When you’re describing a color print job to a designer or printer, one of the first things you’ll be asked is if you are using spot color or process color (also called four-color). This terminology is confusing, but he underlying concepts aren’t. Here is a comparison between spot and process colors, and some of the pros and cons of each:
Standard single color print jobs involve printing ink in a color (usually black) on to paper or another surface, usually lighter in color. The process of “screening” the ink onto the paper in tiny dots allows you to use different tints of the same ink. For example, a 50% tint of black gives us grey. This allows us the illusion of a range of colors, while only using a single ink.
When applying a spot color to your print job, you are essentially running the same paper through the press again, using another plate to apply a second color. This additional color can greatly expand the visible range of color in your job. Spot colors can be very tightly controlled (see Pantone Matching, below) and is in general a more economical process than a full-color print job.
Process color is often referred to as four-color, because all of the printed content is made up of varying mixtures of four colors – cyan, magenta, yellow, and black. We refer to this as CMYK (black is indicated as K, so as not to confuse it with blue or brown) printing. Using these four primary colors, and one of millions of colors can be created. CMYK printing is particularly useful for photographic reproductions in color.
Four-color printing is more expensive than using spot color. You must either use a digital printing press, or prepare four separate plates to print from. Both of these requirements drive up the cost, but for many applications, four color printing can be the difference between ho-hum marketing and a slick, professional promotional campaign.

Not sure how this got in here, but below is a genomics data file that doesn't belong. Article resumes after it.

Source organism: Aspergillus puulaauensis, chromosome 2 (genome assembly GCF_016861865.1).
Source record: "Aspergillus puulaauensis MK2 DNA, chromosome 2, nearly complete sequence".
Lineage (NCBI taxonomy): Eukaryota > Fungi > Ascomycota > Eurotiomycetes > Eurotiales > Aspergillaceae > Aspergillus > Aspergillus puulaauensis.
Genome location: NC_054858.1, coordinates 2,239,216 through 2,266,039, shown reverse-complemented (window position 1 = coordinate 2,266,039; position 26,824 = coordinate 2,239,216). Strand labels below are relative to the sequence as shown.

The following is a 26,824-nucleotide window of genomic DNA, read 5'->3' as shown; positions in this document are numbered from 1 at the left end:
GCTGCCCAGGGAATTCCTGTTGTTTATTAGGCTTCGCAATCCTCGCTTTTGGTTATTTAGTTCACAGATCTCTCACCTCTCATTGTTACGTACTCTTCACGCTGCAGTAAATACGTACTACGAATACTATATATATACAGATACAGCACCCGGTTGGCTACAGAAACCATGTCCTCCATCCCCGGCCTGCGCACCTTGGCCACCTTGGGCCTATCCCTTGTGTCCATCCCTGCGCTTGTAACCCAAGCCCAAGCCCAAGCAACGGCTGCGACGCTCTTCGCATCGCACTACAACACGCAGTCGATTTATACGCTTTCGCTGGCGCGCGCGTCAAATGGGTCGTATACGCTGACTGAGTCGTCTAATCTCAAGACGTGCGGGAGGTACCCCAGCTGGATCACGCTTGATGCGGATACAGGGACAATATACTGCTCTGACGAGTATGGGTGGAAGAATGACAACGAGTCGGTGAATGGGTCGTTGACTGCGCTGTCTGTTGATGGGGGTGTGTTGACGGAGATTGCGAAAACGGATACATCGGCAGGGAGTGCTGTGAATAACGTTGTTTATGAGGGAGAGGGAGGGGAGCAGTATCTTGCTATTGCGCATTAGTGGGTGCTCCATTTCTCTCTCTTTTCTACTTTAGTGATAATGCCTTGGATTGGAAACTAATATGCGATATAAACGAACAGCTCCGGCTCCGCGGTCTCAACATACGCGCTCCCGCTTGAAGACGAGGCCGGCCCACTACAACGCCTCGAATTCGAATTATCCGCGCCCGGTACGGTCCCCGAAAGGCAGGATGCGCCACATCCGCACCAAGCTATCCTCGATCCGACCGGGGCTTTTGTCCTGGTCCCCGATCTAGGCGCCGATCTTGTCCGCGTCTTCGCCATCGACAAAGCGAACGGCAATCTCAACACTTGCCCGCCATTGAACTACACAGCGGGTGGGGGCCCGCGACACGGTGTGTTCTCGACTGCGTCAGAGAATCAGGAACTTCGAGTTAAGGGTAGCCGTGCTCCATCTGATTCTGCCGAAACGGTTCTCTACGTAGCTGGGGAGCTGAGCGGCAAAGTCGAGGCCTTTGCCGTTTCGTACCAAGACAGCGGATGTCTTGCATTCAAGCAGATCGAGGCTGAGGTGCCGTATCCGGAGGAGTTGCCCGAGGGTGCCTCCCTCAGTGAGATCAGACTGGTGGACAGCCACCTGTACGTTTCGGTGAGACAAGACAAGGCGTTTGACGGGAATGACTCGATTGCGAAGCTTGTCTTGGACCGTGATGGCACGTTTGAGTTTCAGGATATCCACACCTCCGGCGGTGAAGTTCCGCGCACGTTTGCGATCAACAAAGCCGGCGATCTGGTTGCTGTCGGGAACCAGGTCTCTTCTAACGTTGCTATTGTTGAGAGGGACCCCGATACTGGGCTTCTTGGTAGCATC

Spot colors have an advantage over process colors in that they allow you more control over the precise colors used in your print job. Virtually all printers use the Pantone Matching System (PMS), a standard palette of colors that nail down the precise mixture of ink (fourteen of which are used) to mix a particular sample.
PMS also regulates CMYK colors, but the same level of precision can’t be attained. Many corporations specify their colors by PMS number – for example, Federal Express uses a purple in their logo that is identified as Pantone Color 2685. As a result, any printer anywhere in the world is able to reproduce FedEx’s logo in precisely the right colors. When you use the Pantone Matching System, you can rest assured that the colors you choose are the colors you’ll get. There are CMYK equivalents of PMS colors, but because there are screens involved, they aren’t as accurate as solid spot colors.
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